Warning! Altering camera lenses is unadvised and IS NOT recommended. If anyone should attempt to alter, fix, repair, work on or follow the steps I took to fix my lens I am not to be held responsible for damages done to your own lens. THIS BLOG POST ONLY DEMONSTRATES WHAT I DID TO FIX THIS LENS, THIS IS NOT AN INSTRUCTIONAL GUIDE BY ANY MEANS! DO NOT ATTEMPT!
Wow! The legendary Canon fd 800mm f5.6L lens! I am so amazed at this lens optical performance and unique focusing design. This lens is a blast and gets 5stars!
Things to fix…Fungus inside the lens, stuck aperture, and the fd mount that was falling apart. Yikes!
I used the lens fist with a canon eos 1d markII camera body as well as a canon 7d, both digital camera bodies were used with the EDMIKA .7 fd-eos adapter which these adapters can be found here on ebay. I highly recommend these adapters for the use with fd lenses as I have used one with the canon fd 500mm f4.5L lens for a couple of years now and it works wonders! They are glassless, allowing optimal optical performance and obtain infinity focus when used on canon eos mount systems. Since the lens had multiple issues and I was forced to shoot everything at F5.6 for a while that was not always the ideal f-STOP also as it was unsafe to mount a camera to the lens due to the lens damaged mount system it was time to work on this beast.
Cleaning of the first (front) element was the first task I wanted to tackle, as it was the simplest and least daunting, also would show instant results in IQ.
Thankfully the fungus was mainly on the back side of the first element (front element). To remove that element was a bit of work but every bit well worth it. Having over a 5″ diameter I decided to build a spanner type contraption to fit the slots that would allow me to safely remove the first element.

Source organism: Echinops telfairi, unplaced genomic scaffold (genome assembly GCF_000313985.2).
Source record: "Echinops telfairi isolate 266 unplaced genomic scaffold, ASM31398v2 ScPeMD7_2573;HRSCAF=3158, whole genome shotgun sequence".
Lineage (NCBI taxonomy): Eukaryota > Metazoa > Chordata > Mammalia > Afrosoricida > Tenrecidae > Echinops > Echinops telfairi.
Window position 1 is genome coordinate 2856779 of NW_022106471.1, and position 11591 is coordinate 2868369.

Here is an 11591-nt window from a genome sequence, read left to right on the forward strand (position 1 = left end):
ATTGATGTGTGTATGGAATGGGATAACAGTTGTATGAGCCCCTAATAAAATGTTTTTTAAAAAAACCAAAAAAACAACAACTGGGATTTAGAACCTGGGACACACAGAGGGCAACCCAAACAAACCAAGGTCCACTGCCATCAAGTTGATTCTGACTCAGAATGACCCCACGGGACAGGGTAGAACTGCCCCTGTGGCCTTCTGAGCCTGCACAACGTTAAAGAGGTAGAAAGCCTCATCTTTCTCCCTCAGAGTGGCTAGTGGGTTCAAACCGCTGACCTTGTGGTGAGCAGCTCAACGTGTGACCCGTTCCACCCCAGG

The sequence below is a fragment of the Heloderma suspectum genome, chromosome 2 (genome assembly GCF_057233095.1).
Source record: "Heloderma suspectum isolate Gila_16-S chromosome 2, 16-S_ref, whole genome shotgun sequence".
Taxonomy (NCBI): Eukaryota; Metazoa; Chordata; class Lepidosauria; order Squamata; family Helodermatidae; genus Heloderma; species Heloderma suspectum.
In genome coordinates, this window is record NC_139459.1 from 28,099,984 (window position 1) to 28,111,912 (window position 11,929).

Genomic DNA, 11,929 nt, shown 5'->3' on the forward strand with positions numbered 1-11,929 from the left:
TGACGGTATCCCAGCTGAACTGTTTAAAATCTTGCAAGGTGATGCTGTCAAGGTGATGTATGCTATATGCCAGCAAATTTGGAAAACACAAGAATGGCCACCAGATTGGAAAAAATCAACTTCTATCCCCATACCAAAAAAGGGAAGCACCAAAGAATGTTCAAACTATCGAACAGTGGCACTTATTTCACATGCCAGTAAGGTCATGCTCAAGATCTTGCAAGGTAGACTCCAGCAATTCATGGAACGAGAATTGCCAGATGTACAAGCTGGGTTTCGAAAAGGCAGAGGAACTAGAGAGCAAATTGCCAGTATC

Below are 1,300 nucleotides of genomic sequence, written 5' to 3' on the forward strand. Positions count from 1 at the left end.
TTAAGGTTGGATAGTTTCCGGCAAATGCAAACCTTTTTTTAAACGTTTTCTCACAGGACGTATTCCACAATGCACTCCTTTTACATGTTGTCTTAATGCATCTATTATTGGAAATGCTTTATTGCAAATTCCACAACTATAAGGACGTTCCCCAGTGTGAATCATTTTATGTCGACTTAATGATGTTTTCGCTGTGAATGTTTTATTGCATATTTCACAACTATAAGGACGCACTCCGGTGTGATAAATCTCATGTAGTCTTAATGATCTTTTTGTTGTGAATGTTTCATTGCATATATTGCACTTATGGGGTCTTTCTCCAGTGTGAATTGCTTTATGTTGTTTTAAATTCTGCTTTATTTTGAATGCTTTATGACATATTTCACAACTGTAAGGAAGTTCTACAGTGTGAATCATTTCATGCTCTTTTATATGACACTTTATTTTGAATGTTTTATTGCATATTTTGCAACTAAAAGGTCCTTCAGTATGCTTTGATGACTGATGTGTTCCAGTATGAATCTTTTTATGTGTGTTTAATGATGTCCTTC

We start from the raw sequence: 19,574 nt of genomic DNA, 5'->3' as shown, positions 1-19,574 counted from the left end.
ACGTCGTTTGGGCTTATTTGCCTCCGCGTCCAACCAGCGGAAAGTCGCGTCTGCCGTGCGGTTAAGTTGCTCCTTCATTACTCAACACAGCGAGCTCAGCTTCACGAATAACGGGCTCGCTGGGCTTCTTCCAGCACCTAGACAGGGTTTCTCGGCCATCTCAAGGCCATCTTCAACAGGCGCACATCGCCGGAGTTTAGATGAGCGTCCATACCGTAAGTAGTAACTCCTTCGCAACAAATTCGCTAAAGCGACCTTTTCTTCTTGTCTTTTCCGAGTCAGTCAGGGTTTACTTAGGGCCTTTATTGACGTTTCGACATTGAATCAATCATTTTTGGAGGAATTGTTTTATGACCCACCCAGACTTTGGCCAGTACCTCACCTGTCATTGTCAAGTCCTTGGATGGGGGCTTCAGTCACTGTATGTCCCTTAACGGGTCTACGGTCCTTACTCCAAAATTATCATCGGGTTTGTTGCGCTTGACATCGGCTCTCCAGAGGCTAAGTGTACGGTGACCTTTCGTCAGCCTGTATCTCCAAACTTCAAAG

Steps I took to rid the first elements of fungus.
measure the diameter of the slots
I marked a 1/2″ piece of plywood at the exact distance for the slots and drove nails into those marks, only allowing approx 3/4″ of the nails to go through the back side board, this allowed the nails to have enough depth to go into the slots with just enough room for me to see what was going on. also short enough for the nails to be strong and not bend or flex while removing the element as it was hard to rotate.(I filed the ends of the nails to a point to act as a cleaner more precise instrument.)
With cotton swabs soaked in 91% isopropyl alcohol I cleaned around the outside parameter of the element allowing the glues or any buildup to become free, allowing the first (front) element to rotate off easier.
I carefully and precisely inserted the nails into the slots of the element outer metal ring so that the glass element was not touched or scratched.
With firm even pressure, assured that the nails are in the slots, I slowly turned the plywood counter-clockwise, removing the element.
Wearing lint free gloves and using a plastic knife guiding the lens element I was able to carefully turn the front of the lens down towards the ground, with gravity on my side, so that the element fell out into an opened hand, without touching the 2nd (inner element).
Using a DATAVAC ELECTRIC DUSTER ED-500 I blew the lens element clear of any dust and loose debris, then cleaned the lens element with 91% isopropyl alcohol scrubbing the element gently with lots cotton swabs. Later using TIFFEN lens cleaning paper to mop up some liquids, finishing the cleaning of the element with a pearstone lens cleaning cloth and one last blow using the DATAVAC ELECTRIC DUSTER ED-500. These cleaning tools can be found at bhphotovideo.com
Making sure the lens element is completely clean and clear I then re-installed the lens element.
I mounted my canon eos 1D mark II Dslr camera body and shot these photos…
Thanks for checking out my project, stay tuned for a full review of this lens, more repairs and modifications I have done to this lens and others.